AUTO_INCREMENT

Description

The AUTO_INCREMENT attribute can be used to generate a unique identity for new rows. When you insert a new record to the table, and the auto_increment field is NULL or DEFAULT, the value will automatically be incremented. This also applies to 0, unless the NO_AUTO_VALUE_ON_ZERO SQL_MODE is enabled.

AUTO_INCREMENT columns start from 1 by default. The automatically generated value can never be lower than 0.

Each table can have only one AUTO_INCREMENT column. It must defined as a key (not necessarily the PRIMARY KEY or UNIQUE key). In some storage engines (including the default InnoDB), if the key consists of multiple columns, the AUTO_INCREMENT column must be the first column. Storage engines that permit the column to be placed elsewhere are Aria, MyISAM, MERGE, Spider, TokuDB, BLACKHOLE, FederatedX and Federated.

CREATE TABLE animals (
     id MEDIUMINT NOT NULL AUTO_INCREMENT,
     name CHAR(30) NOT NULL,
     PRIMARY KEY (id)
 );

INSERT INTO animals (name) VALUES
    ('dog'),('cat'),('penguin'),
    ('fox'),('whale'),('ostrich');
SELECT * FROM animals;
+----+---------+
| id | name    |
+----+---------+
|  1 | dog     |
|  2 | cat     |
|  3 | penguin |
|  4 | fox     |
|  5 | whale   |
|  6 | ostrich |
+----+---------+

SERIAL is an alias for BIGINT UNSIGNED NOT NULL AUTO_INCREMENT UNIQUE.

CREATE TABLE t (id SERIAL, c CHAR(1)) ENGINE=InnoDB;

SHOW CREATE TABLE t \G
*************************** 1. row ***************************
       Table: t
Create Table: CREATE TABLE `t` (
  `id` bigint(20) unsigned NOT NULL AUTO_INCREMENT,
  `c` char(1) DEFAULT NULL,
  UNIQUE KEY `id` (`id`)
) ENGINE=InnoDB DEFAULT CHARSET=latin1

Setting or Changing the Auto_Increment Value

You can use an ALTER TABLE statement to assign a new value to the auto_increment table option, or set the insert_id server system variable to change the next AUTO_INCREMENT value inserted by the current session.

LAST_INSERT_ID() can be used to see the last AUTO_INCREMENT value inserted by the current session.

ALTER TABLE animals AUTO_INCREMENT=8;

INSERT INTO animals (name) VALUES ('aardvark');

SELECT * FROM animals;
+----+-----------+
| id | name      |
+----+-----------+
|  1 | dog       |
|  2 | cat       |
|  3 | penguin   |
|  4 | fox       |
|  5 | whale     |
|  6 | ostrich   |
|  8 | aardvark  |
+----+-----------+

SET insert_id=12;

INSERT INTO animals (name) VALUES ('gorilla');

SELECT * FROM animals;
+----+-----------+
| id | name      |
+----+-----------+
|  1 | dog       |
|  2 | cat       |
|  3 | penguin   |
|  4 | fox       |
|  5 | whale     |
|  6 | ostrich   |
|  8 | aardvark  |
| 12 | gorilla   |
+----+-----------+

InnoDB/XtraDB

Until MariaDB 10.2.3, InnoDB and XtraDB used an auto-increment counter that is stored in memory. When the server restarts, the counter is re-initialized to the highest value used in the table, which cancels the effects of any AUTO_INCREMENT = N option in the table statements.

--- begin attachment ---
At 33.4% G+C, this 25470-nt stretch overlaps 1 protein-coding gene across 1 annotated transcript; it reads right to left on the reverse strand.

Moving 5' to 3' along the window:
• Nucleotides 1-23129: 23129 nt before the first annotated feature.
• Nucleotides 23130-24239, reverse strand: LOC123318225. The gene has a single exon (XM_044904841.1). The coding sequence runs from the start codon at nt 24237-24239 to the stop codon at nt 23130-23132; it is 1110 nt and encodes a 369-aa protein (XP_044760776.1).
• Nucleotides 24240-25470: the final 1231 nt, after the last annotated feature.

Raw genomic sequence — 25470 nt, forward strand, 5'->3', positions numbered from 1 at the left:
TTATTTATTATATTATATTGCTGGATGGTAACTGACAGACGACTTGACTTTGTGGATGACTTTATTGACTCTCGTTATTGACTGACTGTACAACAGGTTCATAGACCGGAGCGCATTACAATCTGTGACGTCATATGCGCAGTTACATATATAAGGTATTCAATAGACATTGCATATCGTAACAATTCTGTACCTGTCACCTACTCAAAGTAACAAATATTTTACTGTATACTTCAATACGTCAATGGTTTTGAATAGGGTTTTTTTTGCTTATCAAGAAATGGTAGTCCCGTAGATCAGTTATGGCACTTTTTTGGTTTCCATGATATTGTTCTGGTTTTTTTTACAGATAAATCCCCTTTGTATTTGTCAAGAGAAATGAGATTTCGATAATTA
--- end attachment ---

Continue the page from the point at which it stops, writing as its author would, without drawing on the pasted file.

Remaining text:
From MariaDB 10.2.4, this restriction has been lifted and AUTO_INCREMENT is persistent.

See also AUTO_INCREMENT Handling in XtraDB/InnoDB.

Setting Explicit Values

It is possible to specify a value for an AUTO_INCREMENT column. The value must not exist in the key.

If the new value is higher than the current maximum value, the AUTO_INCREMENT value is updated, so the next value will be higher. If the new value is lower than the current maximum value, the AUTO_INCREMENT value remains unchanged.

The following example demonstrates these behaviours:

CREATE TABLE t (id INTEGER UNSIGNED AUTO_INCREMENT PRIMARY KEY) ENGINE = InnoDB;

INSERT INTO t VALUES (NULL);
SELECT id FROM t;
+----+
| id |
+----+
|  1 |
+----+

INSERT INTO t VALUES (10); -- higher value
SELECT id FROM t;
+----+
| id |
+----+
|  1 |
| 10 |
+----+

INSERT INTO t VALUES (2); -- lower value
INSERT INTO t VALUES (NULL); -- auto value
SELECT id FROM t;
+----+
| id |
+----+
|  1 |
|  2 |
| 10 |
| 11 |
+----+

The ARCHIVE storage engine does not allow to insert a value that is lower than the current maximum.

Missing Values

An AUTO_INCREMENT column normally has missing values. This happens because if a row is deleted, or an AUTO_INCREMENT value is explicitly updated, old values are never re-used. The REPLACE statement also deletes a row, and its value is wasted. With InnoDB, values can be reserved by a transaction; but if the transaction fails (for example, because of a ROLLBACK) the reserved value will be lost.

Thus AUTO_INCREMENT values can be used to sort results in a chronological order, but not to create a numeric sequence.

Replication

To make master-master or Galera safe to use AUTO_INCREMENT one should use the system variables auto_increment_increment and auto_increment_offset to generate unique values for each server.

CHECK Constraints, DEFAULT Values and Virtual Columns

MariaDB starting with 10.2.6

From MariaDB 10.2.6 auto_increment columns are no longer permitted in CHECK constraints, DEFAULT value expressions and virtual columns. They were permitted in earlier versions, but did not work correctly. See MDEV-11117.

See Also

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